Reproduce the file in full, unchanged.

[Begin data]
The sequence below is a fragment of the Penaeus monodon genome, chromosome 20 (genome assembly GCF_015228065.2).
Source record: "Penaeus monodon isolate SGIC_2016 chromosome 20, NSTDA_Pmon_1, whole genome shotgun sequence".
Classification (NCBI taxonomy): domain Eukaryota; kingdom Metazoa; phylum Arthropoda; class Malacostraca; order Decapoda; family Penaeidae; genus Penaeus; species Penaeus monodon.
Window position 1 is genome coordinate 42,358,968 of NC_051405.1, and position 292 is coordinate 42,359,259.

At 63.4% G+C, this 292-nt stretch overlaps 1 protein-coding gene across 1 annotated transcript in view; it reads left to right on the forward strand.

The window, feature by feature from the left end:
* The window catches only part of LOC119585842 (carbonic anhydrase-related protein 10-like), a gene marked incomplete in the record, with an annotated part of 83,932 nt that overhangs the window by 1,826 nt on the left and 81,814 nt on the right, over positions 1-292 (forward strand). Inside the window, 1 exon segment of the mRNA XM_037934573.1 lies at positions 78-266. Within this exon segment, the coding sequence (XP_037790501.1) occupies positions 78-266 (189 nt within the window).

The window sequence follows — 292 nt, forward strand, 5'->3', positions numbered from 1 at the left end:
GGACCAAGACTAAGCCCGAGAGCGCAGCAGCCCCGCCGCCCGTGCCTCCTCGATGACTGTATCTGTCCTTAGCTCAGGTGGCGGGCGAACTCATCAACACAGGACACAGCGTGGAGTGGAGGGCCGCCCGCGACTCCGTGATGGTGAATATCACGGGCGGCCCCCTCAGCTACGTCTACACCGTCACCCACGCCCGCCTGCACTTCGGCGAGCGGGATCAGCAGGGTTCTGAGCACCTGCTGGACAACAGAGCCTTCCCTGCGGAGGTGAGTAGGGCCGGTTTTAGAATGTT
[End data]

The sequence below is a fragment of the Penaeus monodon genome, chromosome 20 (genome assembly GCF_015228065.2).
Source record: "Penaeus monodon isolate SGIC_2016 chromosome 20, NSTDA_Pmon_1, whole genome shotgun sequence".
Classification (NCBI taxonomy): domain Eukaryota; kingdom Metazoa; phylum Arthropoda; class Malacostraca; order Decapoda; family Penaeidae; genus Penaeus; species Penaeus monodon.
Window position 1 is genome coordinate 42,358,968 of NC_051405.1, and position 292 is coordinate 42,359,259.

At 63.4% G+C, this 292-nt stretch overlaps 1 protein-coding gene across 1 annotated transcript in view; it reads left to right on the forward strand.

The window, feature by feature from the left end:
* The window catches only part of LOC119585842 (carbonic anhydrase-related protein 10-like), a gene marked incomplete in the record, with an annotated part of 83,932 nt that overhangs the window by 1,826 nt on the left and 81,814 nt on the right, over positions 1-292 (forward strand). Inside the window, 1 exon segment of the mRNA XM_037934573.1 lies at positions 78-266. Within this exon segment, the coding sequence (XP_037790501.1) occupies positions 78-266 (189 nt within the window).

The window sequence follows — 292 nt, forward strand, 5'->3', positions numbered from 1 at the left end:
GGACCAAGACTAAGCCCGAGAGCGCAGCAGCCCCGCCGCCCGTGCCTCCTCGATGACTGTATCTGTCCTTAGCTCAGGTGGCGGGCGAACTCATCAACACAGGACACAGCGTGGAGTGGAGGGCCGCCCGCGACTCCGTGATGGTGAATATCACGGGCGGCCCCCTCAGCTACGTCTACACCGTCACCCACGCCCGCCTGCACTTCGGCGAGCGGGATCAGCAGGGTTCTGAGCACCTGCTGGACAACAGAGCCTTCCCTGCGGAGGTGAGTAGGGCCGGTTTTAGAATGTT